How to Choose a Medical Specialty
Many students feel that the decision about specialty choice is one they are forced to make too soon and on too little information. So, how do you evaluate specialties and determine which is the right fit for you?
Research Your Medical Specialty Options
Most specialties' websites are valuable sources of information about manpower trends, specialty board information and medical issues related to the specialty. Many also provide information about residency programs or provide a list of links to residency training programs.
Talk to People
Current residents are great sources for information about what training is really like. Physicians currently practicing in the specialty can also be helpful, particularly if they are willing to put you in touch with colleagues who help train residents.
Assess Your Own Competitiveness for the Specialty
An honest review of your academic performance in medical school, licensing exam scores and clinically related credentials is critical to making a decision about specialty choice. Specialties that are very popular will be harder to get into, and residency programs in desirable locations will be competitive even in the less sought-after specialties.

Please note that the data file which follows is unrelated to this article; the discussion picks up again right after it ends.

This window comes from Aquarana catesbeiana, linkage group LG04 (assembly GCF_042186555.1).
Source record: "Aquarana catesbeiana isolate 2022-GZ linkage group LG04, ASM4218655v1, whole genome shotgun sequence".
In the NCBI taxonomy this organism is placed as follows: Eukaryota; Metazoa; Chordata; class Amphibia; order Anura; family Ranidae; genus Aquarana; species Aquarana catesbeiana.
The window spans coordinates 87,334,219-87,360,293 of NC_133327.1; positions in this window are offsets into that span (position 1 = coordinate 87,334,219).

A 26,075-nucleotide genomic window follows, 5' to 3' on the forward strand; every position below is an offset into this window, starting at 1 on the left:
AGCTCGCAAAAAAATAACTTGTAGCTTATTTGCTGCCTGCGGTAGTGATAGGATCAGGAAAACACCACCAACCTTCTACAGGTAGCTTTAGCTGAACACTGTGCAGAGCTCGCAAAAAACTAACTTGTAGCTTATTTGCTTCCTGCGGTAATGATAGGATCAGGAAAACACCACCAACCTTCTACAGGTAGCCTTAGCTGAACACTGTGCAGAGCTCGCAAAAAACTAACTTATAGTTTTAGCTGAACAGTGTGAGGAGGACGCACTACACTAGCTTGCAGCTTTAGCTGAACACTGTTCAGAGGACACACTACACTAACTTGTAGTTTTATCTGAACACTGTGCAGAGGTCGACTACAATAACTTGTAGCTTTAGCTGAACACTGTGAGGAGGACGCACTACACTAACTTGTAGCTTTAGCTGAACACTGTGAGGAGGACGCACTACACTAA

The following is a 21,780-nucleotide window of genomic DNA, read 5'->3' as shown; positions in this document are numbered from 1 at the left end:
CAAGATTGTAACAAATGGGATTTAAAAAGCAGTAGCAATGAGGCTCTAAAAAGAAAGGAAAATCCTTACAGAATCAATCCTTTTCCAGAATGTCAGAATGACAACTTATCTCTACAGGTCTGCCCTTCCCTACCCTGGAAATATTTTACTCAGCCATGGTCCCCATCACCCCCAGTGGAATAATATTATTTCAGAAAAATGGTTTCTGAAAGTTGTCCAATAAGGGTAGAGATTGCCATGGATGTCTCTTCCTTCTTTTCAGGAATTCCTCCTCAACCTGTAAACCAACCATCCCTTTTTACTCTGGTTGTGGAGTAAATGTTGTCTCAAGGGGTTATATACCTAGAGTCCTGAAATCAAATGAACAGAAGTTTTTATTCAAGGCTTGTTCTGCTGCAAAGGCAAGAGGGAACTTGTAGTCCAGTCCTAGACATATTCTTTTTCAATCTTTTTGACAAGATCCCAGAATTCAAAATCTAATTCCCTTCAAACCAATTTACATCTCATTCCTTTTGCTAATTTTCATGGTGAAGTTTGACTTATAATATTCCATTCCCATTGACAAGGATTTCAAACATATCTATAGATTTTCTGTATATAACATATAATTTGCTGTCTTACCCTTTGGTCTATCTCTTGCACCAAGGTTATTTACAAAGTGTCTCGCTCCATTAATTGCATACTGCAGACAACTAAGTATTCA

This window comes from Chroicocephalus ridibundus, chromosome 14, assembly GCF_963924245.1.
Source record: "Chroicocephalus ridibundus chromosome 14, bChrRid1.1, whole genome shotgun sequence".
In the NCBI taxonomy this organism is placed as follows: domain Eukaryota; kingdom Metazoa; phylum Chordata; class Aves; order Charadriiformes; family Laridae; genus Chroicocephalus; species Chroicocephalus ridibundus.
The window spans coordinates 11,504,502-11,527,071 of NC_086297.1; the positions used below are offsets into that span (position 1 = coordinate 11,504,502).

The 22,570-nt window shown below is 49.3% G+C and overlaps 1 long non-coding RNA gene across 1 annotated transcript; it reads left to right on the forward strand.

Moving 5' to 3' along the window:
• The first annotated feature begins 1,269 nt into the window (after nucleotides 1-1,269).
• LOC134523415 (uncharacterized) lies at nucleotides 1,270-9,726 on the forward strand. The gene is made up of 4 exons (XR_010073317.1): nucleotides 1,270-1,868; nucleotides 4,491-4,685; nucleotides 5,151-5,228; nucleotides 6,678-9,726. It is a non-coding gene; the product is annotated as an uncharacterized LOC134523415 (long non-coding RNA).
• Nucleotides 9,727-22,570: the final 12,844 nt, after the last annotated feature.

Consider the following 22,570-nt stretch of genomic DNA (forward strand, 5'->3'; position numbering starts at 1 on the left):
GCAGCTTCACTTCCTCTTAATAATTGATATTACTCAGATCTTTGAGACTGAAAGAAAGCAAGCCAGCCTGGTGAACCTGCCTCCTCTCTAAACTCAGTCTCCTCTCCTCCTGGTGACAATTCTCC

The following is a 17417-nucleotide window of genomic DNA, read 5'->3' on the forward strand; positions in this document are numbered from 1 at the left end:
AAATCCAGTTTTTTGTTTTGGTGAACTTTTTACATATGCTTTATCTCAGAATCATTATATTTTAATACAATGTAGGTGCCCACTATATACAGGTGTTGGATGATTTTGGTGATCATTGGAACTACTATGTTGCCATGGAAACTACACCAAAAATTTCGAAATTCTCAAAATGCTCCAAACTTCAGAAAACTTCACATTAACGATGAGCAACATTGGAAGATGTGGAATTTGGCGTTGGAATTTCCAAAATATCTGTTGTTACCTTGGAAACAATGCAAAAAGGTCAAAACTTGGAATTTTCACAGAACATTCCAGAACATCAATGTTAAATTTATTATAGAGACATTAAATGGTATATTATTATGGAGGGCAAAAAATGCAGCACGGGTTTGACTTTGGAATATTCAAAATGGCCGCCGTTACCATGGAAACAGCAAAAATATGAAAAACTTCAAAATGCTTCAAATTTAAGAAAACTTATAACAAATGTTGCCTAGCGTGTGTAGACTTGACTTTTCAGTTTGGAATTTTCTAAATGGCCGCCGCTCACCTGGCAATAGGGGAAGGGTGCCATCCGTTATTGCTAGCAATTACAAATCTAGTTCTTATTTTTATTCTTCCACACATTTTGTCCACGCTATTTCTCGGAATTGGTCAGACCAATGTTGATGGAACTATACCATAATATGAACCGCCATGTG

While it's important to go after a position in a field you really want, it is also important to be realistic in assessing how you will match up against others who will be applying for positions in the same field or program. This is especially true for International Medical Graduates. Ultimately, you may have to make some compromises based on an ordering of the factors that are most important to you. Seek out individuals who can assess your credentials and give you honest feedback about your competitiveness as a residency applicant (medical school deans, residency program staff, current residents).
What Will Your Daily Routine Be?
Each specialty has a unique set of demands and challenges. You might find it helpful to make a list of the things you want to do, such as using medical technology, hands-on procedures, patient education and counseling, dealing with patients over a long span of time, etc. Compare your list to the descriptions of the specialties to see what fields best overlap your list. You may find that a specialty you never considered offers more of what you want to do daily than the specialties you were initially inclined to pursue. Consider the employment trends for the specialty. Will the US need more or fewer doctors in the field five or ten years out? This will impact your satisfaction level down the road.